The entire architectural concept of our proposal is based on the principles of sustainability and circular architecture. We believe that putting sustainability and environmental considerations into practice through intelligent, careful planning does not entail making compromises in usability or economic disadvantages. Indeed, this can create a new kind of aesthetics in the way buildings are developed, in landscaping, and in the façades, use of materials and interior design of buildings which amounts to more in content and history than the sterile aesthetics of creating something new of the moment. The development, the architectural formation and the use of materials are all the consequence and manifestation of these principles in our design.
The revitalisation of the area allows new functions to be incorporated into the urban fabric through the planned buildings and redevelopments providing opportunities for creating modern workplaces and spaces for immersive study and community life, together with an inspiring environment that helps students learn and prepare. These should be an integral part of city life and complement the university’s facility on the adjacent block.
As well as meeting these needs in full, our proposal places great emphasis on sustainability, environmental awareness and economy, be it in terms of construction or operating costs. Our concept was guided by recycling to the highest possible degree, which as a spin-off produced the best building parameters, spacious inner green spaces and a true university campus feeling.
One of the most important criteria of planning was the integration of the new campus into the urban fabric. The layout of the axes between the retained, redesigned and new-build free-standing blocks of buildings provided an excellent opportunity for this. In this way, the proposed development opens towards the urban fabric in all four directions of the block. The openness of the campus creates an urban presence with an educational focus, effectively attracting pedestrians and cyclists. The inner areas with covered and open spaces, the restaurant and café terraces serving allcomers, the green picnic and relaxation gardens, the street workout court and the shaded tree-lined walkways create liveable and high-quality integrated urban spaces.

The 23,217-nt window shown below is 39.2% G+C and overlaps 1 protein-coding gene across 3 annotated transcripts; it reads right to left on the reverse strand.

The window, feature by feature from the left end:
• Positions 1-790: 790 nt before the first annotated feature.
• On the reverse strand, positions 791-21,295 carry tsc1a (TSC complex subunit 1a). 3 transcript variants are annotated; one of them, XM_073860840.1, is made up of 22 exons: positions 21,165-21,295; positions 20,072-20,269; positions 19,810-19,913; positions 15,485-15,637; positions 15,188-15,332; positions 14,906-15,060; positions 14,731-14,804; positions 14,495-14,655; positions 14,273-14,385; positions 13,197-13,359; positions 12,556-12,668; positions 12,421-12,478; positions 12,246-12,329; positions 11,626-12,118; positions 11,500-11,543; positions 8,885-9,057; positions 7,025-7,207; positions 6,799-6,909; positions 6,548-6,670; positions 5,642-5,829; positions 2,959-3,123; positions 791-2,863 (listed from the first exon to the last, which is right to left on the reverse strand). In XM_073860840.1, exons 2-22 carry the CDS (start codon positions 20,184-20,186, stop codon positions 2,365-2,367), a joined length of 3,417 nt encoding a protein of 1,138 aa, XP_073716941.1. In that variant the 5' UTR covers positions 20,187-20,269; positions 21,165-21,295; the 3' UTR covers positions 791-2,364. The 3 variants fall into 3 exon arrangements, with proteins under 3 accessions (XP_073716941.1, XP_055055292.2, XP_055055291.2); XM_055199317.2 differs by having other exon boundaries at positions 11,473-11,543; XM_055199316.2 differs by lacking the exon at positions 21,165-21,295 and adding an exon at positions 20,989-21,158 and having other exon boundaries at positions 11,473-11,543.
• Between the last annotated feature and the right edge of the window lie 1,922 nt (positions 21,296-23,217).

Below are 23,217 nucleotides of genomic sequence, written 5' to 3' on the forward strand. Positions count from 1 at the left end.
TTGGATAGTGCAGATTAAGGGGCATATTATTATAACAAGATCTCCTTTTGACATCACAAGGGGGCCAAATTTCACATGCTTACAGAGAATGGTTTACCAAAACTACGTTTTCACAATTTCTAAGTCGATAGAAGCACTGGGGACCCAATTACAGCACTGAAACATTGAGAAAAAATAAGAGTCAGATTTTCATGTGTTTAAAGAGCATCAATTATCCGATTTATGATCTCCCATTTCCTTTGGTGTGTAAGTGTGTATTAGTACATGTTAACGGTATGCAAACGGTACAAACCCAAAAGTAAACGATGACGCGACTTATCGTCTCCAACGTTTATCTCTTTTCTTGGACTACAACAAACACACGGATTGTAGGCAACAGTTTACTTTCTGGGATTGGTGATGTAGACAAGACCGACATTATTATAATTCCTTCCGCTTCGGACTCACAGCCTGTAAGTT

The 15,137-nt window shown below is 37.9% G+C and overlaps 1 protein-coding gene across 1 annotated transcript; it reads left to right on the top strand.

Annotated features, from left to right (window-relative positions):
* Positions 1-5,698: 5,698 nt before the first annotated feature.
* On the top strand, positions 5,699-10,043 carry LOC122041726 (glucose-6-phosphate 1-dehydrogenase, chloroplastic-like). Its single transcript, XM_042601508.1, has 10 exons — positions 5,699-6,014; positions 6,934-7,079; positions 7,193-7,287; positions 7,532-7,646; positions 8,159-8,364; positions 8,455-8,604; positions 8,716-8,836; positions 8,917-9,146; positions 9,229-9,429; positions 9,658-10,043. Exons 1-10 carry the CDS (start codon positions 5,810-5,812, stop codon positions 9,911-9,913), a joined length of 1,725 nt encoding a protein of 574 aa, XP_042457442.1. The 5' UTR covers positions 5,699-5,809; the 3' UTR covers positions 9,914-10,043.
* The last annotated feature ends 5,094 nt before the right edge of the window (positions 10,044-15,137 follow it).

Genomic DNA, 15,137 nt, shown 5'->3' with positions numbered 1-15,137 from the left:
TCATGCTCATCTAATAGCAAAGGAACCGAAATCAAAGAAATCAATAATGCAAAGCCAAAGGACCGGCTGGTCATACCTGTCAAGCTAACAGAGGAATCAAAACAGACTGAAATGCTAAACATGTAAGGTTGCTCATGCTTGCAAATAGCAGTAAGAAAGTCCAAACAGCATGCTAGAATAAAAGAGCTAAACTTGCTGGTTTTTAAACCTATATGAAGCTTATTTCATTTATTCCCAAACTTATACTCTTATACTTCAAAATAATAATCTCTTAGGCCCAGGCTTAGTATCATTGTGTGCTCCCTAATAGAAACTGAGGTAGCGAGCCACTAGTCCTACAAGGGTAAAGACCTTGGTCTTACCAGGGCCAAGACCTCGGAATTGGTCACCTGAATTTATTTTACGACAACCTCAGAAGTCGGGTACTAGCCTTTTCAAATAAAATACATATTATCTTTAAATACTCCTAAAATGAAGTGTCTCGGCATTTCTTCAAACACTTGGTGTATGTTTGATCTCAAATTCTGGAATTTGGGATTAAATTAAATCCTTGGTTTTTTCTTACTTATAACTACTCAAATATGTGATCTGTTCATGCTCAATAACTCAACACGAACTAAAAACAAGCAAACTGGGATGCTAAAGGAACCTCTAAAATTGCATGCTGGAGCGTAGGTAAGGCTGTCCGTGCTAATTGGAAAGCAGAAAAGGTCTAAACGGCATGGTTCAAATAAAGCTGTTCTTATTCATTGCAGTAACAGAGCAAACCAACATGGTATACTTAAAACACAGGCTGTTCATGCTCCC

Providing forward-looking examples for everyone is highly important in the fight against climate change. Numerous sustainable public buildings have been created and have become symbols of their respective cities. The new campus of Pázmány Péter Catholic University can reinforce this trend. In adapting existing buildings for reuse, we have striven to keep demolition to the minimum and to find the ideal balance in the matrix of economy, operability, functionality and environmental awareness, and thus to achieve the best solution in terms of urban architecture. The choice of materials and equipment with a longer renewal cycle was made in the spirit of sustainability. In designing the campus, special attention was paid to ensuring that the construction produced the lowest possible CO₂ emissions. When analysing sustainability, the amount of CO₂ saved by retaining existing buildings and the cost of compensating the emissions associated with the construction of new buildings were quantified. Of the eight demolishable buildings in the planning area, we intend to keep two and repurpose them as a hall of residence and a library. As the production of building materials causes significant emissions, repurposing two buildings of this size rather than demolishing and creating new ones will spare the city from being subjected to a huge environmental impact.